The Singapore Prize is a biennial award that recognises writers and their works. The awards cover all four official languages of Singapore and genres such as poetry, fiction and drama.
The award aims to promote literary arts and writers in Singapore and encourage a thriving literary scene in the country. The award also seeks to stimulate interest in reading and writing, especially among younger generations.
This year’s shortlist includes a mix of local and foreign writers from different countries. The list includes a seasoned poet and author from India, an experienced playwright from the UK and an acclaimed Singaporean writer.
Among the shortlisted titles are such works as Cyril Wong’s This Side of Heaven, Daryl Qilin Yam’s Shantih Shantih Shantih and Mallika Naguran’s She Never Looks Quite Back. Others include Jee Leong Koh’s Snow At 5pm: Translations of An Insignificant Japanese Poet, and the Singaporean poet Pooja Nansi’s We Make Spaces Divine.
It also included a novel written in English by a Malaysian woman, and a book that explores the effects of climate change on Asia’s water systems. The list also included books that examine Singapore’s history and culture.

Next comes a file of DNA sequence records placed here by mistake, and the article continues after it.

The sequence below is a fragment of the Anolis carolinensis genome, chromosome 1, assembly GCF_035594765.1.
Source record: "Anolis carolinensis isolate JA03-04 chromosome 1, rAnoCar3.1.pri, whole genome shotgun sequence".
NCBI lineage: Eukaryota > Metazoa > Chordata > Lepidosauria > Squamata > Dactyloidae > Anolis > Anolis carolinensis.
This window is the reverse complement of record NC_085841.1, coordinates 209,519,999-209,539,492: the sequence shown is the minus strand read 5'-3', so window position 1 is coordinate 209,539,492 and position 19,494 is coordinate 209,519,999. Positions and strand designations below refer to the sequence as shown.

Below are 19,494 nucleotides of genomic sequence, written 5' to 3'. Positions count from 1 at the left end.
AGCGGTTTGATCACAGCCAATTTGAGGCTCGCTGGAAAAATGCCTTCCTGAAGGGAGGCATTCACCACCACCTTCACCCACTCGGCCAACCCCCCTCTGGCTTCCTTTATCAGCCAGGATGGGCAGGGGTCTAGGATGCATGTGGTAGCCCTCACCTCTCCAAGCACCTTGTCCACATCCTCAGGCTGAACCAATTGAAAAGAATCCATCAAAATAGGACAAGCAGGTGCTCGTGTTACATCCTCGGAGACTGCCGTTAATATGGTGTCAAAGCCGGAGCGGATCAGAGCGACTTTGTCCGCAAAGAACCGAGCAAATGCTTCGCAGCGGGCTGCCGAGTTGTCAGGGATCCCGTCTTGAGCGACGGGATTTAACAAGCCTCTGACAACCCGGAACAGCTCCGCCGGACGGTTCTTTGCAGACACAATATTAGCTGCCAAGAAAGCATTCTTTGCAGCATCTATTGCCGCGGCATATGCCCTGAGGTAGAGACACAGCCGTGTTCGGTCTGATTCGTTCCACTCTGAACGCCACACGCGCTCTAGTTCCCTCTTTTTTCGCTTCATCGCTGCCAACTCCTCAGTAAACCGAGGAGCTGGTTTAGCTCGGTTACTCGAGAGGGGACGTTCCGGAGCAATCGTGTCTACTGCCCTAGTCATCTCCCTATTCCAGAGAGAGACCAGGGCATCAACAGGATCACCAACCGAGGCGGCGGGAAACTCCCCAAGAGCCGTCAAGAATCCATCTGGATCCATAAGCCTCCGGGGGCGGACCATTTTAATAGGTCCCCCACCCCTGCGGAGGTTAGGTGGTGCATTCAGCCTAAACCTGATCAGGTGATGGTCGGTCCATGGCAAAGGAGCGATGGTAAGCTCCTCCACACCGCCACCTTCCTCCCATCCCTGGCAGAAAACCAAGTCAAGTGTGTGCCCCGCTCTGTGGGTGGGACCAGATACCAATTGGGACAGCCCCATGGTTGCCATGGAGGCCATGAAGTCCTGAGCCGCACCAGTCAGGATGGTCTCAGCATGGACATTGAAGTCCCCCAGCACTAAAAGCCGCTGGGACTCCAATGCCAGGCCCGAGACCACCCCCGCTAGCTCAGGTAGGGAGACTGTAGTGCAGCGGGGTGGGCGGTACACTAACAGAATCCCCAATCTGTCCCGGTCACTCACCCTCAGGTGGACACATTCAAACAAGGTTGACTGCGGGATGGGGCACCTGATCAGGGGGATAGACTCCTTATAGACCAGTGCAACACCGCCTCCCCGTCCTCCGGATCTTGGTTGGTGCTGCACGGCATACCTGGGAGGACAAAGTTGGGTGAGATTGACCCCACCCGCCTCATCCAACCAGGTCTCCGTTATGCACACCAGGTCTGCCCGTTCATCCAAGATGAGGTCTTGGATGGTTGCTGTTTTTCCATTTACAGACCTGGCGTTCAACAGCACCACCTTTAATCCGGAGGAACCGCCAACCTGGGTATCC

The prize was established in 2014 with a S$500,000 donation from philanthropists, and was boosted in 2016 by a S$1 million gift from the DBS Foundation. It is a non-partisan award that is open to both published and unpublished works in all genres and languages.
While the majority of the entries are works of fiction, there is also a section for creative non-fiction. The winners will be announced on August 25 at a ceremony at Victoria Theatre in Singapore. The award will carry a cash prize of SGD4,000.
There were 192 submissions this year, down from 224 in 2020. The competition is open to writers from all backgrounds and the awards aim to support writers in their efforts to make their work widely known.
In addition to the award, there are three other prizes that will be awarded as well. The SBC Achievement Award will go to a veteran poet, while the SLP Readers’ Favourite awards will be presented to a seasoned and emerging writer.
This prize is a joint initiative by the Singapore Book Council and the National University of Singapore (NUS). It was launched in 2014 with a S$500,000 donation by Singapore philanthropists. This money was placed in an endowment fund and the interest earned was used to support the awards.
The SLP, which is in its 21st year, is one of the most important literary awards in Singapore. It is an honour that carries with it a cash prize of SGD3,000 for each winner, as well as a trophy.
It also includes a section for a play and an essay on Singapore’s history and culture. The judges for this year’s awards include Mr. Kishore Mahbubani, who is a NUS Asia Research Institute distinguished fellow and is a member of the SLP committee, as well as historians and other experts in the field.